Bulgaria Ex Envoy in Moscow: Borisov, Exit Belene in Peace!

Business » ENERGY | August 13, 2011, Saturday // 14:17
Bulgaria: Bulgaria Ex Envoy in Moscow: Borisov, Exit Belene in Peace! Members of several environmental organizations protest against the government`s plans to build second nuclear plant near town of Belene 19 March 2011. Photo by EPA/BGNES

The best thing Sofia and Moscow can do is give up their court battles over Belene nuclear project and draw the curtain on it peacefully, Bulgaria's former ambassador to the Russian capital has said.

"The way it is now, this project is impossible to implement and it is high time that it is frozen officially and forever," Iliyan Vassilev, an economist and former ambassador in Russia, told journalists.

In the middle of July Russia's state nuclear company Atomstroyexport took Bulgaria's NEK to an arbitration court for EUR 58 M over delayed payments for its work on two nuclear reactors.

The next day the Bulgarian company said it is ready to strike back with a EUR 61 M counter claim against Atomstroyexport over delayed payments for purchases of old equipment for the plant, worth about EUR 300 M.

Meanwhile Atomstroyexport offered Bulgaria a new extension of the contract for the construction of the Belene nuclear power plant, amidst continuing haggling over the project's price.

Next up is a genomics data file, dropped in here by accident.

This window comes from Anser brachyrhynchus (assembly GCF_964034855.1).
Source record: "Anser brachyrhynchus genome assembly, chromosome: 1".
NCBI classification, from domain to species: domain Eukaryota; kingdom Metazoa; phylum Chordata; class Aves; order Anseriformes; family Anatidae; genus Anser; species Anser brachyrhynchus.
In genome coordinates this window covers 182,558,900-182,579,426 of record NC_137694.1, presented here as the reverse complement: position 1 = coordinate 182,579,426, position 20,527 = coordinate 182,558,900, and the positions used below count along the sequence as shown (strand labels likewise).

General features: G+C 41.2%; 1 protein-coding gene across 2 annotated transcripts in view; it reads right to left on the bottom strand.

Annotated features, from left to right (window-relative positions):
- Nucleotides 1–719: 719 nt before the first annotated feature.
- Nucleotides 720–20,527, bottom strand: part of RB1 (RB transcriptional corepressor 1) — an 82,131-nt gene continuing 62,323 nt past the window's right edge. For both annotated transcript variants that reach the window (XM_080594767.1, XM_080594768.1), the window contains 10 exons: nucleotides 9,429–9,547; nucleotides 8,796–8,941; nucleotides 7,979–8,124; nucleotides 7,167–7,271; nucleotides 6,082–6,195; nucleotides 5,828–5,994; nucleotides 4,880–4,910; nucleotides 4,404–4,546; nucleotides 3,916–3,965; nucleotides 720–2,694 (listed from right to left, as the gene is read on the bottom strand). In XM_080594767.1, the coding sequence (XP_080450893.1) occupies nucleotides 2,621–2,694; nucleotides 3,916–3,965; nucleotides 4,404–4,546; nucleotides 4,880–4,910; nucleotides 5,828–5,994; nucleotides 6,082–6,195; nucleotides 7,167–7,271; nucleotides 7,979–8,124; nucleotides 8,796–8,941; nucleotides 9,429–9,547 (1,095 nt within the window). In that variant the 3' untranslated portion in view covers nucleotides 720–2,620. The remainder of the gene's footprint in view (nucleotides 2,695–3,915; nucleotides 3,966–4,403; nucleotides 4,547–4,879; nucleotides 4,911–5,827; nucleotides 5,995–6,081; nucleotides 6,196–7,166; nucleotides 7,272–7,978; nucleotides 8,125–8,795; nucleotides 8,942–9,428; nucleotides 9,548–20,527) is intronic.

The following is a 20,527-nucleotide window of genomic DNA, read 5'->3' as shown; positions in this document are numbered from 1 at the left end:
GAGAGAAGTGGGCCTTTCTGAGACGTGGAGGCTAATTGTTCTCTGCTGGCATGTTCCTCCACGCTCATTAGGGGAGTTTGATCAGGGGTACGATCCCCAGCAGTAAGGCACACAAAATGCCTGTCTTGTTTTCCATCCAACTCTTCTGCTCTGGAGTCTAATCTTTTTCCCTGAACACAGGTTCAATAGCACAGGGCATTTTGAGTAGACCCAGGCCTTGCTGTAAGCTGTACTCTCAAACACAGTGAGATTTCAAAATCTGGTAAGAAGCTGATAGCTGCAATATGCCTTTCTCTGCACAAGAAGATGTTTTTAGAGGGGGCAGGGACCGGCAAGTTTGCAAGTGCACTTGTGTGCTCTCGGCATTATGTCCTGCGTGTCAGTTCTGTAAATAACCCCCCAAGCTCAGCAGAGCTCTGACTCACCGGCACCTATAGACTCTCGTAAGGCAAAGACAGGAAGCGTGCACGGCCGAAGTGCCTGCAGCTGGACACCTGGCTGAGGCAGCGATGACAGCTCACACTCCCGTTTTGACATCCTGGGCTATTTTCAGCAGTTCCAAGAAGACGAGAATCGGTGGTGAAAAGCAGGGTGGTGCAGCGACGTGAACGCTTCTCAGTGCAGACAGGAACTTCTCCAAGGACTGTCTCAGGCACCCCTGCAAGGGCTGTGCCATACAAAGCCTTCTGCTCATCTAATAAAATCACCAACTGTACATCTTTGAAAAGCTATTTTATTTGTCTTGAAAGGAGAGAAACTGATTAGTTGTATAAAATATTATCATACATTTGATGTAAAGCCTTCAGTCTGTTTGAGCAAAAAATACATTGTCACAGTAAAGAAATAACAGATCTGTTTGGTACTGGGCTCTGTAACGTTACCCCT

"A lawsuit at the arbitration court is no tragedy, but it is weird to have to fight in court and hold negotiations at the same time," Vassilev said.

According to him the final decision for the fate of the project will be wholly political since the consultants – HSBC – can not be expected to come up with a definitive and one-sided conclusion about its feasibility.

"No western bank will agree to finance Belene since the project does not meet the so-called Equator Principles for project management, which were introduced by the International Finance Corporation, a structure of the World Bank, and require an analysis of its socio-economic and environmental impact."

Belene is one of several huge energy projects that Bulgaria's previous Socialist-led government has used to tie Bulgaria very closely to Russia.

Along with Bulgaria's dependence on Moscow opponents cite the cost of the Belene project – which may well exceed seven billion euros, making electricity exports unprofitable – environmental risks and the danger of seismic activity in the region.

They also say that for a country that has suffered from the Chernobyl disaster and decommissioned several nuclear reactors over safety concerns and for a government, which has vowed to sever ties with Russia, Bulgaria's pursuit of atomic energy is illogical at best.

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